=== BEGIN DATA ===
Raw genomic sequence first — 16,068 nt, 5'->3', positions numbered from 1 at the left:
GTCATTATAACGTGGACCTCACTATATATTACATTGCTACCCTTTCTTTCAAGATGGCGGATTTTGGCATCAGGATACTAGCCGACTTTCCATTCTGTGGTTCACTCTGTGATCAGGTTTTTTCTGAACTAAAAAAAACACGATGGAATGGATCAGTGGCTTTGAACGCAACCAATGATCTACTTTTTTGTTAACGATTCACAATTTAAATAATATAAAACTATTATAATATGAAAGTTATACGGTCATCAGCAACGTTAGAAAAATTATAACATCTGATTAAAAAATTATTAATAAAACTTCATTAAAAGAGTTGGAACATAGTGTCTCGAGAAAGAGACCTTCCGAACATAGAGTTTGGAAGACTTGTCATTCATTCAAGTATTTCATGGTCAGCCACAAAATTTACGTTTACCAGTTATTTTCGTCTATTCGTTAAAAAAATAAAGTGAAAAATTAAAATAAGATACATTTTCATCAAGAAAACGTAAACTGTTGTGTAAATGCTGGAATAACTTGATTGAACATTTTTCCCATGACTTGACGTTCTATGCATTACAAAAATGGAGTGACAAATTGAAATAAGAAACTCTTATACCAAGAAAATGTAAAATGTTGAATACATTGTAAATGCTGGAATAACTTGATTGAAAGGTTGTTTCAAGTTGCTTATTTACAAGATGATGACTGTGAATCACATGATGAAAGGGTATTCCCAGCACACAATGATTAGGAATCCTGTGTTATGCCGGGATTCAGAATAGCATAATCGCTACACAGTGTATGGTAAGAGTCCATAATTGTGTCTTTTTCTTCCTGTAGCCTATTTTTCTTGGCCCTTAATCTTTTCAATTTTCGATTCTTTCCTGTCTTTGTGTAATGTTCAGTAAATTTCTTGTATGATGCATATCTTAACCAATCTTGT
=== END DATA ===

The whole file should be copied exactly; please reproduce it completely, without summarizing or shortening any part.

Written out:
Raw genomic sequence first — 16,068 nt, 5'->3', positions numbered from 1 at the left:
GTCATTATAACGTGGACCTCACTATATATTACATTGCTACCCTTTCTTTCAAGATGGCGGATTTTGGCATCAGGATACTAGCCGACTTTCCATTCTGTGGTTCACTCTGTGATCAGGTTTTTTCTGAACTAAAAAAAACACGATGGAATGGATCAGTGGCTTTGAACGCAACCAATGATCTACTTTTTTGTTAACGATTCACAATTTAAATAATATAAAACTATTATAATATGAAAGTTATACGGTCATCAGCAACGTTAGAAAAATTATAACATCTGATTAAAAAATTATTAATAAAACTTCATTAAAAGAGTTGGAACATAGTGTCTCGAGAAAGAGACCTTCCGAACATAGAGTTTGGAAGACTTGTCATTCATTCAAGTATTTCATGGTCAGCCACAAAATTTACGTTTACCAGTTATTTTCGTCTATTCGTTAAAAAAATAAAGTGAAAAATTAAAATAAGATACATTTTCATCAAGAAAACGTAAACTGTTGTGTAAATGCTGGAATAACTTGATTGAACATTTTTCCCATGACTTGACGTTCTATGCATTACAAAAATGGAGTGACAAATTGAAATAAGAAACTCTTATACCAAGAAAATGTAAAATGTTGAATACATTGTAAATGCTGGAATAACTTGATTGAAAGGTTGTTTCAAGTTGCTTATTTACAAGATGATGACTGTGAATCACATGATGAAAGGGTATTCCCAGCACACAATGATTAGGAATCCTGTGTTATGCCGGGATTCAGAATAGCATAATCGCTACACAGTGTATGGTAAGAGTCCATAATTGTGTCTTTTTCTTCCTGTAGCCTATTTTTCTTGGCCCTTAATCTTTTCAATTTTCGATTCTTTCCTGTCTTTGTGTAATGTTCAGTAAATTTCTTGTATGATGCATATCTTAACCAATCTTGT